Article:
After having worked many years specializing in ethics, compliance and organizational development, Ms. Dubinsky most recently served as the Director of Ethics, BAE Systems, Inc.
PLANE-LOADS OF U.N. HUMANITARIAN AID ARRIVE IN KYRGYZSTAN
As part of the United Nations humanitarian response to recent events in southern
Kyrgyzstan, a plane-load of aid from the
World Food Programme (WFP)
arrived in the city of Osh.
It was carrying food rations for 30,000 people as well as telecommunications equipment to support the humanitarian response to the crisis. WFP is opening a humanitarian hub in Osh airport to act as a staging post, receiving assistance for the whole humanitarian community.
Todays flight included 20 metric tonnes of high-energy biscuits, an armoured car, body armour and emergency telecoms equipment, as well as pre-fabricated office equipment to set up the humanitarian hub. It follows the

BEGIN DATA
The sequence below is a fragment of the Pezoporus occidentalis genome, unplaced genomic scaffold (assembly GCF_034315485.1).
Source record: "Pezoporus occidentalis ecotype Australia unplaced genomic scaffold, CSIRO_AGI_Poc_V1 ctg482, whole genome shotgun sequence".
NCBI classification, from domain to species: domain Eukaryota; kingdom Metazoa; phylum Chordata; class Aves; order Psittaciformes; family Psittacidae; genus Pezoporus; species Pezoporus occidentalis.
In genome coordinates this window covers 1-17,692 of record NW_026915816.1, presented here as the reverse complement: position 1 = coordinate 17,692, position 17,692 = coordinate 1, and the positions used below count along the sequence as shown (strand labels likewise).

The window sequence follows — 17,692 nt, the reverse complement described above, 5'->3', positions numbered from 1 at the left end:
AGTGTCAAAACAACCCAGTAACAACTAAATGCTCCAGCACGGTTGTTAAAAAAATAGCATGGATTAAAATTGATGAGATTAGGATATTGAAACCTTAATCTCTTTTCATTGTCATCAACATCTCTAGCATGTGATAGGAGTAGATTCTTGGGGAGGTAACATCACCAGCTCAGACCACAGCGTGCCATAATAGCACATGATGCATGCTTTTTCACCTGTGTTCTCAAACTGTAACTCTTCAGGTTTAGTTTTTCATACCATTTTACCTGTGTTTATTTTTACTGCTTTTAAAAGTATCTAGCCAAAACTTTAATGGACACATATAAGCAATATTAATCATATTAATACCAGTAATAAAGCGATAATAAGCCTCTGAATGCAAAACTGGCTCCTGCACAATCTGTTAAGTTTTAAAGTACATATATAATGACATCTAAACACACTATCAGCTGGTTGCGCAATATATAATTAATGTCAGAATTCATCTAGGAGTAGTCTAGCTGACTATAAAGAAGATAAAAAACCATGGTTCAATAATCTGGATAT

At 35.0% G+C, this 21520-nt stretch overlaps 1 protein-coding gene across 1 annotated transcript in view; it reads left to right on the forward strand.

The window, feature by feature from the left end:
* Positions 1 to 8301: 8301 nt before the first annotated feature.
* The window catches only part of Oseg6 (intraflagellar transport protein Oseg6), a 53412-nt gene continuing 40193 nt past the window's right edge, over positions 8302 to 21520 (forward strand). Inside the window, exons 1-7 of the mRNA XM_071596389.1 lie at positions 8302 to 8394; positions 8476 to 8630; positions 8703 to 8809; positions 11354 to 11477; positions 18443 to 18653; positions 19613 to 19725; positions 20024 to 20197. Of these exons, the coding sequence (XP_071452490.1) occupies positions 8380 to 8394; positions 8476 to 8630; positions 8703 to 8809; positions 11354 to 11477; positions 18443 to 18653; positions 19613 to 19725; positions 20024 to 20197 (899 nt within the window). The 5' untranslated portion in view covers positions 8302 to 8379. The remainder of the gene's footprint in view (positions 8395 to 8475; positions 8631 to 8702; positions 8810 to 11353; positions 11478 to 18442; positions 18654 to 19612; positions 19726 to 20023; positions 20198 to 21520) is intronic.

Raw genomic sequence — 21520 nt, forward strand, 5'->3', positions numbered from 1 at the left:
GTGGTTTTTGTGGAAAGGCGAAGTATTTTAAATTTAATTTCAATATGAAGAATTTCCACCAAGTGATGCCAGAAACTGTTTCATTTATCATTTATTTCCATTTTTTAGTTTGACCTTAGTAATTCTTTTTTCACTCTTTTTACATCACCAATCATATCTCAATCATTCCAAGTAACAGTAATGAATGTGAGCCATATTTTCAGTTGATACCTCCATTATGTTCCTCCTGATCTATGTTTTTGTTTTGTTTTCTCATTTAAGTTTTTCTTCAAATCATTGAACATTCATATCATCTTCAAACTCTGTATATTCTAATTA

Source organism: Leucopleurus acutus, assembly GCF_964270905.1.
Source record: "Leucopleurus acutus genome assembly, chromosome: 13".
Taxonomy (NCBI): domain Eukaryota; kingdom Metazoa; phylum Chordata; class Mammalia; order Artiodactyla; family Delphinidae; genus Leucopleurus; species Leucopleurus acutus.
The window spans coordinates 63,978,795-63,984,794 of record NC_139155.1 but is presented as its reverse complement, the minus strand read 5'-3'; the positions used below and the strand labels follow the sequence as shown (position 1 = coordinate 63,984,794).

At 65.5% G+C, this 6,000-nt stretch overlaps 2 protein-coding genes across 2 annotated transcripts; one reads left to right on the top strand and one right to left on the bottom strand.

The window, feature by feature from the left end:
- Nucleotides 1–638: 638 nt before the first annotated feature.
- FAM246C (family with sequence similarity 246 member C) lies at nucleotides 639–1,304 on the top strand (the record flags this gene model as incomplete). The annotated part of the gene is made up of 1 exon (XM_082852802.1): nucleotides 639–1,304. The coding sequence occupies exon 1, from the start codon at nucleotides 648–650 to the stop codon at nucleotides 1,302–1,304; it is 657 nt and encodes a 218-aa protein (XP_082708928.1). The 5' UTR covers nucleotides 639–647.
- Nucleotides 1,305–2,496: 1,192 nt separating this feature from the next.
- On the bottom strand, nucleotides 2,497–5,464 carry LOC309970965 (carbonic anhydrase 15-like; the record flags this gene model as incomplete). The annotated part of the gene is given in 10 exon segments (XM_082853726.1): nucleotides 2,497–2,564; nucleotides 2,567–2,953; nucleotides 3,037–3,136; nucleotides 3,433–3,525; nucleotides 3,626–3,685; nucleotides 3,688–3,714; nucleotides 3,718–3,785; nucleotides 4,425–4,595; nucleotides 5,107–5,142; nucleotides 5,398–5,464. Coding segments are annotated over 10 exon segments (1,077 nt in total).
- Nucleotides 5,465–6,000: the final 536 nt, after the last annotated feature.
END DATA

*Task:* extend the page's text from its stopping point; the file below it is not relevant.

Osh on Sunday of the first plane delivery of shelter and non-food relief from the
Office of the UN High Commissioner for Refugees (UNHCR).
UNHCR has already flown in two hundred and forty tonnes of aid for refugees in
WFP also brought a plane-load of supplies to Andizhan, Uzbekistan, over the weekend. This included 40 metric tonnes of high energy biscuits, enough to provide a daily ration for 75,000 people. It is also planning to have two more flights arrive in Osh over the next couple of days with more food and relief items.
Asked whether the United Nations would support an investigation into the crisis in Kyrgyzstan, the Spokesperson recalled that the Secretary-Generals Special Representative in the region,
Miroslav Jenca, said that there would need to be some kind of investigation that would be combined with reconciliation efforts. But Nesirky added that for now, the focus remains on humanitarian assistance.
Asked about reported arrests of journalists covering the conflict, the Spokesperson said that the